Wednesday, August 19, 2009

The Problem with Savings

The question of why prevention doesn't save money continues to dominate media coverage of health reform issues as they relate to disease prevention and health promotion. The most recent example was Michelle Andrews, who wrote a piece entitled "The Problem with Prevention" for The New York Times' online "Prescriptions" page. The "problem" is, of course, is that experts say prevention won't save as money, contrary to claims made by President Obama and others.

Partnership President Rob Gould was interviewed for the piece, and he cautioned that value, not savings, is the proper question for consideration.

"The key is to invest in measures that provide the most bang for the prevention buck — high clinical value at a reasonable cost," Andrews writes. 'The right question to ask is whether it’s a cost-effective use of health dollars,' said Rob Gould, president of the Partnership for Prevention, a nonprofit that promotes preventive health.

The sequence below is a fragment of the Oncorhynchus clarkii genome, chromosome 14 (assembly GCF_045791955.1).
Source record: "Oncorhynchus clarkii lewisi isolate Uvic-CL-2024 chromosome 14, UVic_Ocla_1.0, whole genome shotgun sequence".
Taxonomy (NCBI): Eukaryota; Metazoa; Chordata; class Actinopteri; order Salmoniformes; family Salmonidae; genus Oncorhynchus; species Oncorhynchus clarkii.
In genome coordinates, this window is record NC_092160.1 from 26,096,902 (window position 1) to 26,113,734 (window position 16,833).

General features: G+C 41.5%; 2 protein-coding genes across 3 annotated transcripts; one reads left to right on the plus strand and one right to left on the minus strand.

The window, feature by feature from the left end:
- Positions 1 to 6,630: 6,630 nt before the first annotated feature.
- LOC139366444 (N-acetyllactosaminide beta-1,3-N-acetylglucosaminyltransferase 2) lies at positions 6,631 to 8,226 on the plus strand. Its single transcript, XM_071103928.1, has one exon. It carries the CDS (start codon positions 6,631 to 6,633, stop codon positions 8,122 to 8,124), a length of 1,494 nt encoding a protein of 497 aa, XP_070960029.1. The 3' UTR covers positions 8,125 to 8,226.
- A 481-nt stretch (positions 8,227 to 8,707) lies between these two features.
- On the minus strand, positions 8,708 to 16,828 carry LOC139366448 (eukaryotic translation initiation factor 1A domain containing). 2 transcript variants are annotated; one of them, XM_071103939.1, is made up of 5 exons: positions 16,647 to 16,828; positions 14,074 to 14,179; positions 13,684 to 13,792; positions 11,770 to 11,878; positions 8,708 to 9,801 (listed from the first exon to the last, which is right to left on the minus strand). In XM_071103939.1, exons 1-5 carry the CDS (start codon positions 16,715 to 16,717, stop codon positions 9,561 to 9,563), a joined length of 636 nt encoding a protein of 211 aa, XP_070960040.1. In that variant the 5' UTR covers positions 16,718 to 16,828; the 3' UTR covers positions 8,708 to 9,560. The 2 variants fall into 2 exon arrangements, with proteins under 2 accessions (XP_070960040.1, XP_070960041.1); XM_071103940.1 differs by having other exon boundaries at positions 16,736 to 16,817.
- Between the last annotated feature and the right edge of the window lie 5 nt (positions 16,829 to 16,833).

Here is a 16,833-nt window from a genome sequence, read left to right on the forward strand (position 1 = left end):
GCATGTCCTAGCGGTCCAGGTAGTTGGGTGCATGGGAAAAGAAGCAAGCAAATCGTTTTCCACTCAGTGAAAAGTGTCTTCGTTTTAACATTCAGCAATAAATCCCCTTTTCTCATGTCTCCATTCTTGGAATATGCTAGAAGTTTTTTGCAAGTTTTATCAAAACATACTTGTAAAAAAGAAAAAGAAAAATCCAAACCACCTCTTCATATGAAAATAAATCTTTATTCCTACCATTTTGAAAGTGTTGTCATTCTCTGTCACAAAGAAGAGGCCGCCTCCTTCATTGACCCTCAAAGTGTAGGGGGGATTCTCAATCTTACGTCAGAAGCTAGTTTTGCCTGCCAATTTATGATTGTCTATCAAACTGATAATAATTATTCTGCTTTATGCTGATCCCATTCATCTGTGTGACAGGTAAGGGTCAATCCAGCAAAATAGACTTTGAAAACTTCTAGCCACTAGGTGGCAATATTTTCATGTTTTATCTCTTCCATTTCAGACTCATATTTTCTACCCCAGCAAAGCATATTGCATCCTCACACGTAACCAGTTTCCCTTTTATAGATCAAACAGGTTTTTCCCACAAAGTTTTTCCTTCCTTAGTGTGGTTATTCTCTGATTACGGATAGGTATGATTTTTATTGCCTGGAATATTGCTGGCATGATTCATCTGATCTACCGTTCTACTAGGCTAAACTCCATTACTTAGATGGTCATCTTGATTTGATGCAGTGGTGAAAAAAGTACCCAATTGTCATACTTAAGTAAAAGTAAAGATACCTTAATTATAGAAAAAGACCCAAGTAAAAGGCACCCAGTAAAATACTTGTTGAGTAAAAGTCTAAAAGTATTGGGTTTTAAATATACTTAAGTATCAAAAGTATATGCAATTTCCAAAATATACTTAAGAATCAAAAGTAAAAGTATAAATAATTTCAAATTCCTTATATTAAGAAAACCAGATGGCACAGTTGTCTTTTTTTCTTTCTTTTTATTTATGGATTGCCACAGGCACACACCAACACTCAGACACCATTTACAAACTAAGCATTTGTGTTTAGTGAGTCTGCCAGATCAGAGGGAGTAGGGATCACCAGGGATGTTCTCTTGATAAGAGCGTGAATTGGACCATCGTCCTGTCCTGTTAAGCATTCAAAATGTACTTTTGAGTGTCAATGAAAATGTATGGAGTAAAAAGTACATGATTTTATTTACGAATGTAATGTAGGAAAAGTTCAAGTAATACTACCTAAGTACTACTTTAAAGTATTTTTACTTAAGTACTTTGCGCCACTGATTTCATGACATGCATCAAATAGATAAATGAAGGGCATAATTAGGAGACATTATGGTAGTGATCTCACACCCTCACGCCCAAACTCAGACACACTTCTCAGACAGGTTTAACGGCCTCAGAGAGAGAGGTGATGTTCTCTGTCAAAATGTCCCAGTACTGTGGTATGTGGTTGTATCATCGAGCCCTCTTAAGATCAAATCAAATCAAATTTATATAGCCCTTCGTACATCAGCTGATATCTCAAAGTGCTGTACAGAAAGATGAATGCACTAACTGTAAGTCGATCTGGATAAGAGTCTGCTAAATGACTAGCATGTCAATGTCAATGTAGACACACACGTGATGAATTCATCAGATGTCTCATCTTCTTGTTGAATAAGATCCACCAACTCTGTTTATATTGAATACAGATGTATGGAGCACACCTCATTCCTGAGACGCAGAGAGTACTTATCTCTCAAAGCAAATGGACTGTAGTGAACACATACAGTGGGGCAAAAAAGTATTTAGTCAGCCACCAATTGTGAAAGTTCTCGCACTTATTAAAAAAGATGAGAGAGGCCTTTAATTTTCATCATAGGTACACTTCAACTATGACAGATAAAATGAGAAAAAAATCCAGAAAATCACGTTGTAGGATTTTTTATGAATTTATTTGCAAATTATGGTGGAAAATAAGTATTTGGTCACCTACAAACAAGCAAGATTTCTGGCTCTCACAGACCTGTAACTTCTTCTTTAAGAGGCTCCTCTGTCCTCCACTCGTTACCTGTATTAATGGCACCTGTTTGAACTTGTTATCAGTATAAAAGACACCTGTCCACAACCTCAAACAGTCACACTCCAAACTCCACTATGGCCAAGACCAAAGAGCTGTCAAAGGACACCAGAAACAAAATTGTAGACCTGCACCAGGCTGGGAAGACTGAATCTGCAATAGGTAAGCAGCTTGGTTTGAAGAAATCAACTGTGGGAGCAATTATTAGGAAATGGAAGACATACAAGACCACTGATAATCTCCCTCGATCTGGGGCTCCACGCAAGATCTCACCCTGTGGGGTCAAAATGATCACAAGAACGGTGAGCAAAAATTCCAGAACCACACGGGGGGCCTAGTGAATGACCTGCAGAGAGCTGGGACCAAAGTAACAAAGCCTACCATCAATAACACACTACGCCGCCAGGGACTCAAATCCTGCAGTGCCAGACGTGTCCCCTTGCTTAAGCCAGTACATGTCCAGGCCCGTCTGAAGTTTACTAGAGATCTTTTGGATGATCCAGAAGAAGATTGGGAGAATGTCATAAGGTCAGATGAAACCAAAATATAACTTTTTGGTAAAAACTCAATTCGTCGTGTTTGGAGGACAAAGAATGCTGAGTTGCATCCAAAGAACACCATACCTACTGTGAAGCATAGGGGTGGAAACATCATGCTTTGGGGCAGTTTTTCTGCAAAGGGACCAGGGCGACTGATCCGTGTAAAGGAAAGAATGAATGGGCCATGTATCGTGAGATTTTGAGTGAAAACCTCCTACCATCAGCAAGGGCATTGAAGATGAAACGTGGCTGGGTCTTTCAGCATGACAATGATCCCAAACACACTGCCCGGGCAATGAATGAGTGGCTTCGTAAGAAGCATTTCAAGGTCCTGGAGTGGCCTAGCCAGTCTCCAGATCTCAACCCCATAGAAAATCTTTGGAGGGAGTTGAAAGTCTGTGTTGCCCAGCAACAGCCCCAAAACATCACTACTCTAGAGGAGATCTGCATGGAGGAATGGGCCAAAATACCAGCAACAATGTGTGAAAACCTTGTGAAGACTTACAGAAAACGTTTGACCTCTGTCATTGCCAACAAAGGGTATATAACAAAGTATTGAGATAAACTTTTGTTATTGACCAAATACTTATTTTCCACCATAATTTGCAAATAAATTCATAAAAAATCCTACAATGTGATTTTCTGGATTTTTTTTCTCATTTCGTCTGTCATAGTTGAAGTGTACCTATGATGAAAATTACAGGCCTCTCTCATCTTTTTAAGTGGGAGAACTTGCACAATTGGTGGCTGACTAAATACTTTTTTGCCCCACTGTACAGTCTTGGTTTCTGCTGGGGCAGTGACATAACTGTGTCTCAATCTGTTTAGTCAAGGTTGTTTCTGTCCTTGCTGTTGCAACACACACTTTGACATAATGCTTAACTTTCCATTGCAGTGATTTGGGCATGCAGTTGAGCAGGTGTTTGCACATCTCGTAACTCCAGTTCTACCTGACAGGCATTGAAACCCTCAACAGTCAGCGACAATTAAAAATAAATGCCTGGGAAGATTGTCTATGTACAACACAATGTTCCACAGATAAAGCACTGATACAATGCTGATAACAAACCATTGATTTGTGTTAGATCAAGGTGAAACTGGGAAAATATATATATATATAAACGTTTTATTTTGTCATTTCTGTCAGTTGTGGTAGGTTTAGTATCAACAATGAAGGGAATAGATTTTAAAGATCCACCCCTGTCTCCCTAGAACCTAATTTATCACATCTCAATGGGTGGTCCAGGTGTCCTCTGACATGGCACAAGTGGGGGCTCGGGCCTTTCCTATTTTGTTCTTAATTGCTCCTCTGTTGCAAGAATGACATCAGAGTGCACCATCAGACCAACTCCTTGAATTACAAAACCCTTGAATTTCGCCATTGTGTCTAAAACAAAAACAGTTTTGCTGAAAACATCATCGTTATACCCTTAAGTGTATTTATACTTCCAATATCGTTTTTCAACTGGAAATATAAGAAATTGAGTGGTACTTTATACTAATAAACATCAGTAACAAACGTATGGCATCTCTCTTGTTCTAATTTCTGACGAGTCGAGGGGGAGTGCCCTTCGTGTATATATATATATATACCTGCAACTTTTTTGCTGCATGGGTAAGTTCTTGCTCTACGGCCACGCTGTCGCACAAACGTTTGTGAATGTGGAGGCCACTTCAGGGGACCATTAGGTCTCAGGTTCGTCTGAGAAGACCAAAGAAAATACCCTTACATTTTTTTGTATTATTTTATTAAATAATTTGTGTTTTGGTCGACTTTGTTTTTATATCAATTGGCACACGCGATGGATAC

"Judged this way, certain preventive services, but not all, may be considered worthwhile, in that while they may not save money, their cost is considered reasonable for the years of sickness and the deaths that they help people avoid," Andrews says. "By those criteria, effective prevention includes colorectal cancer screening for adults ages 50 and older, adult flu shots and screening for high blood pressure in appropriate patients."

But Andrews also notes that even those services may run afoul of the Congressional Budget Office scoring that holds that "the lower mortality rates that result … could increase federal spending for Social Security and Medicare.”

This prompted the following response from one reader: "I’m waiting with bated breath for the stunning argument... that the cheapest way of all is to have NO health care system."


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